“Only you can save you.”
It’s not an uncommon belief amongst those who are forced into self-reliance at an early age, so it’s of little surprise to hear that quote make an appearance in one of Loren Dayle’s rhymes. To say that the Jamaican born, Canadian bred conscious hip-hop artist had it rough would be an understatement – his numbing story of childhood abandonment and abuse has even brought hardened police officers to tears. But his is more importantly a story of resilience, a story about the kid who could have gone left but went right instead, about someone who doesn’t want your pity but absolutely wants you fired up about what comes next.
Dayle left his suburban foster home for Ottawa at 18 armed with nothing but ambition, a budding talent for creative writing and, strange as it may seem now, a passion for heavy metal music. In 8 year’s time Loren would evolve from an introvert who kept his poems private to one of the most buzzed about up and coming slam/ active poets in all of Canada, routinely winning competitions and silencing audiences—they didn’t know whether to clap or cry—with performances that combined the energy of metal with his poetry’s raw honesty and jarring subject matter.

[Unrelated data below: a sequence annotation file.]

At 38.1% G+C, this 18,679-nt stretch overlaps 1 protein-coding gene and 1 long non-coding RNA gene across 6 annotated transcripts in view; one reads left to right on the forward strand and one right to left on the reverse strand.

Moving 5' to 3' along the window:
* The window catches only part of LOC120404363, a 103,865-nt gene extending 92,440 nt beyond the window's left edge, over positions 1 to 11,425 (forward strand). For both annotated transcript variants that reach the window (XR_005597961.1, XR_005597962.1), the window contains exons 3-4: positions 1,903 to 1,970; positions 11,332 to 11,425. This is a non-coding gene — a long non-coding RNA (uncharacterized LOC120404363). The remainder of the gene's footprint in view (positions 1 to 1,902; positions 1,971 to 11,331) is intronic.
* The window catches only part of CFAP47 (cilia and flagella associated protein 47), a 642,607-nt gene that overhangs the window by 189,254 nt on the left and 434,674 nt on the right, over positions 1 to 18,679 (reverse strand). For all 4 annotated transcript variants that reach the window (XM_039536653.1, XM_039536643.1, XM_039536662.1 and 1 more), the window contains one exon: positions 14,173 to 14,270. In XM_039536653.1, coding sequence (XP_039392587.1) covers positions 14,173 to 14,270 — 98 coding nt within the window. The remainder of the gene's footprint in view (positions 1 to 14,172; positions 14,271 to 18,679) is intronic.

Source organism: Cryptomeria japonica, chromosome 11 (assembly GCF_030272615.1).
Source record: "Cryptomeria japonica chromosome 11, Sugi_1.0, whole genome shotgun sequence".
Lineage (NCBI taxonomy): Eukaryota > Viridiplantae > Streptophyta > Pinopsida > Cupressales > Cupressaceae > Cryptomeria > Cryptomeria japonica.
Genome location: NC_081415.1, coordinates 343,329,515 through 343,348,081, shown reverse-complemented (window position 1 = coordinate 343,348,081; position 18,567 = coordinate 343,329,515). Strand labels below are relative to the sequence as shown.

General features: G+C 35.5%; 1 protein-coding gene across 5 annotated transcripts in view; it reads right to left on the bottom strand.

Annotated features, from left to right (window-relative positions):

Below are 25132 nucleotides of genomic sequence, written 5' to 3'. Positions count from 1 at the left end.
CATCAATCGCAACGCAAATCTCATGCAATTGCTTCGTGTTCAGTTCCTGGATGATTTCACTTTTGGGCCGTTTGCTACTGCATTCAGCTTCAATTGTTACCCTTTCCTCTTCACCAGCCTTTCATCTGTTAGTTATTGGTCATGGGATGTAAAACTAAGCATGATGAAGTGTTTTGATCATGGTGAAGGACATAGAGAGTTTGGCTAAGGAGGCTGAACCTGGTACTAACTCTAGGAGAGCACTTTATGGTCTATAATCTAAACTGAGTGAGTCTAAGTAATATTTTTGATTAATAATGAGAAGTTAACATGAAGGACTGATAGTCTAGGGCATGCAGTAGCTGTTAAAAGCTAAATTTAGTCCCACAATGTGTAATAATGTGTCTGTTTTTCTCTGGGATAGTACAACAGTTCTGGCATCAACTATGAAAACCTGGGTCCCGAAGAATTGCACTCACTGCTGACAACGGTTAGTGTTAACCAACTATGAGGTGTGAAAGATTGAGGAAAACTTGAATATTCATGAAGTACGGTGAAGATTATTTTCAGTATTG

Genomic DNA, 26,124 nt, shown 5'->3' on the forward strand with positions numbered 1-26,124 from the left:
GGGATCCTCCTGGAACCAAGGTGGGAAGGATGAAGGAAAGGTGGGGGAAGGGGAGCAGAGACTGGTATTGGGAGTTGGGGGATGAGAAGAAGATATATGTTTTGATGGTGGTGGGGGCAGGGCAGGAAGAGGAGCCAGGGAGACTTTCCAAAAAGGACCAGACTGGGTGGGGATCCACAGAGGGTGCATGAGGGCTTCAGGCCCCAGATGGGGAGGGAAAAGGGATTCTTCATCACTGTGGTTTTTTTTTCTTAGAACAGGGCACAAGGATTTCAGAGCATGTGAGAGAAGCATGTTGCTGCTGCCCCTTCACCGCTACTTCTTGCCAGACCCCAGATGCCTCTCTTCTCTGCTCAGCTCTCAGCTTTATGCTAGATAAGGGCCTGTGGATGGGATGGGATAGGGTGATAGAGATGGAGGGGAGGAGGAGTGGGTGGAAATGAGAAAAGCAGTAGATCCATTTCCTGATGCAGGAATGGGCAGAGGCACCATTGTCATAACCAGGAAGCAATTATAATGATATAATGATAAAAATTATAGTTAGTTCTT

From poetry emerged hip-hop and the legend of Loren Dayle began to take shape. His enthralling performances stunned crowds of tens of thousands both in and outside of Canada, as a headliner and opener for names such as RZA, Joe Budden and Joell Ortiz. He released 2 EP’s during his time as well: 2010’s Just Me and 2013’s Unscripted. Now based in the bigger and more arts-friendly city of Montreal, Dayle is working on his debut LP, an effort due out August 2017 that he says delves even deeper into conscious hip hop and that will contain only tracks with single potential. We’ll soon know if he’s bluffing – the album’s first single is due out March 2017, with videos and subsequent singles to follow shortly thereafter.
“There’s no way in hell that we won’t succeed,” Loren says confidently. Judging by the adversity he has succeeded in the face of so far, one would be a fool to doubt him.